Helping Your Child Adjust to Preschool

Starting preschool can be both an exciting and scary time for your preschooler – and for you. Because preschool is a stepping-stone to kindergarten, making sure that your child properly adjusts to this new phase of her life is important. And the more familiar you are with the preschool your child will be attending and the more comfortable you are about your child starting preschool, the smoother the transition will be for both you and your child.

Tips on How to Help Your Child Adjust to Preschool
Preparing for the first day of school is essential to helping your child get used to a new setting and a new social experience where she can make new friends. That means taking steps well in advance of the big day is important to making this change in your child’s life a positive one.

One way in which to help your child get ready for preschool is to slowly introduce activities at home that are similar to preschool activities. For example, let your child scribble with paper and crayons or introduce simple science experiments like growing beans in a cup of water. That will make school feel like a more comfortable place.

Visiting the school a few times before the first day makes a new setting less scary for your preschooler. This is also an excellent opportunity to talk to your child’s teacher about your concerns, including strategies on how to reduce first day of school jitters and what the class structure will be like.

Also, talk some time to discuss preschool with your child. Talk about it in a calm, positive tone but don’t overemphasize it too much. This might cause your child to become anxious or worried.

The First Day of Preschool
On the first day of school, be calm and pleasant. Make sure there is enough time for your child to go through his usual morning routine, so that he doesn’t feel rushed or unsure. Also, prepare a well-balanced breakfast for your child to get his day off to a healthy start. He should also get a proper amount of rest the night before (making an established bedtime routine important). Maintain a calm and reassuring attitude on the way to school.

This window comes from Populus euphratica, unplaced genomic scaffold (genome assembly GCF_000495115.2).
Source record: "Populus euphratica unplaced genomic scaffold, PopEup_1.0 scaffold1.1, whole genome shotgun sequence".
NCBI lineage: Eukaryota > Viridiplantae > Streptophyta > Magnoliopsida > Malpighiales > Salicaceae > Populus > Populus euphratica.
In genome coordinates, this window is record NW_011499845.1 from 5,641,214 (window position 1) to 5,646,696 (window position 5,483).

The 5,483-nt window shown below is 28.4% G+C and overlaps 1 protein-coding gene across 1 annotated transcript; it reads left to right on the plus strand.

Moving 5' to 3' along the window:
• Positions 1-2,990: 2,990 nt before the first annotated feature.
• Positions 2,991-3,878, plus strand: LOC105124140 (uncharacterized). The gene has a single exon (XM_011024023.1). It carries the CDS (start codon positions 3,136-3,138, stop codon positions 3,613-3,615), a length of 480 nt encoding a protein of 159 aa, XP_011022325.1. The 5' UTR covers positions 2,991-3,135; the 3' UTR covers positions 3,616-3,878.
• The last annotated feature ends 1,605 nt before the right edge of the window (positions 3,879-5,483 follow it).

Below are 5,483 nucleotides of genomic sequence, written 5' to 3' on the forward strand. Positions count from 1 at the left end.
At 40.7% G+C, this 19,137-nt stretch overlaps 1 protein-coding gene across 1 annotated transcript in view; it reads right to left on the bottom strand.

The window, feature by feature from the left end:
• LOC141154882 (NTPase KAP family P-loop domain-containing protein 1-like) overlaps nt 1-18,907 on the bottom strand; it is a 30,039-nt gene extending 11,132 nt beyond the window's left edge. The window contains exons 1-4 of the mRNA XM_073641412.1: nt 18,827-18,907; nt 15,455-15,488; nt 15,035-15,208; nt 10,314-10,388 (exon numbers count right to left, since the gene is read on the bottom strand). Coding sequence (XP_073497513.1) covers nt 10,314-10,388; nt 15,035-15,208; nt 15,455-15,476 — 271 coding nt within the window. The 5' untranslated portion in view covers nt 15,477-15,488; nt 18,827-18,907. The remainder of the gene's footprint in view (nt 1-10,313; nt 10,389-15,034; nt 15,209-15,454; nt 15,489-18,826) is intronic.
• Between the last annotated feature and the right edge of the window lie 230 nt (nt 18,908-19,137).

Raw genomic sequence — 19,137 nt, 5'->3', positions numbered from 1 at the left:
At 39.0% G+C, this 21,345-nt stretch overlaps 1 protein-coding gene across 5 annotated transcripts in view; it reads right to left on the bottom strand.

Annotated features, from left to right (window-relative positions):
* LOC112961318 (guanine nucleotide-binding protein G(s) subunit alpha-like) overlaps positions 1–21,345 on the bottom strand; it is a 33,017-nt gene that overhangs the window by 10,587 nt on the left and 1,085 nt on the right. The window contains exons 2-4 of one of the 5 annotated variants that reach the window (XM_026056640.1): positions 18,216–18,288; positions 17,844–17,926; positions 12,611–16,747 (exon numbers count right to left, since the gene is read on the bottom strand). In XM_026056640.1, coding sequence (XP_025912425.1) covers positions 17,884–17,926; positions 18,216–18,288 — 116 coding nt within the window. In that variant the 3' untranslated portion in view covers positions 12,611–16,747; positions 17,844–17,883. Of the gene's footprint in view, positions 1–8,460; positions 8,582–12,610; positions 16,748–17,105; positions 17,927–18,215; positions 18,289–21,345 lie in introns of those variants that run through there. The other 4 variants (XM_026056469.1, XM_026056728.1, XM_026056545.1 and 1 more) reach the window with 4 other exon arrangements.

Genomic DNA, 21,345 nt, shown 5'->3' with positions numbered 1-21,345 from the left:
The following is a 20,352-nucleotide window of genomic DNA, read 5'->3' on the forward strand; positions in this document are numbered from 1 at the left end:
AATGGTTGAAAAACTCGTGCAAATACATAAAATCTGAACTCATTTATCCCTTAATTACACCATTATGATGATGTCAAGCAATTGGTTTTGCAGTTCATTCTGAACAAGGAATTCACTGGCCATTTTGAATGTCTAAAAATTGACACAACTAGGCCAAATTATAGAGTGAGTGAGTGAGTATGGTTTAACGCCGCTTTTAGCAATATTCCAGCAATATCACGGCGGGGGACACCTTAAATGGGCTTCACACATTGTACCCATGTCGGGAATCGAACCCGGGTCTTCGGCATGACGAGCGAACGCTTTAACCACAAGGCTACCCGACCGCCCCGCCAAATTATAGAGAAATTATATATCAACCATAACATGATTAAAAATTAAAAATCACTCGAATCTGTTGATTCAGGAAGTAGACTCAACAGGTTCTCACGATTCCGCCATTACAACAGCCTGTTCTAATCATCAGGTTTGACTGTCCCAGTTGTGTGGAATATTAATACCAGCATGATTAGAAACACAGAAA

Once you and your child reach school, calmly reintroduce the teacher to your child. Step back and let the teacher set the tone. This allows the teacher to establish a relationship with your child and also shows the child that he is safe in the teacher’s care.

If your child clings to you or wants to leave, stay calm. Follow the teacher’s guidelines; in fact, it’s a good idea to discuss such a scenario and action strategies in your initial meetings with the teacher.

Once your teacher and child have been introduced, give your child a warm, reassuring goodbye and then leave. Don’t draw out saying goodbye or sneak out, as this will have a negative effect on your child.

Establish a consistent goodbye routine for dropping off your child at school; this minimizes any feelings of fear or of abandonment in your child, because children find routines comforting. And feeling at home when at school helps your child embrace the journey of learning.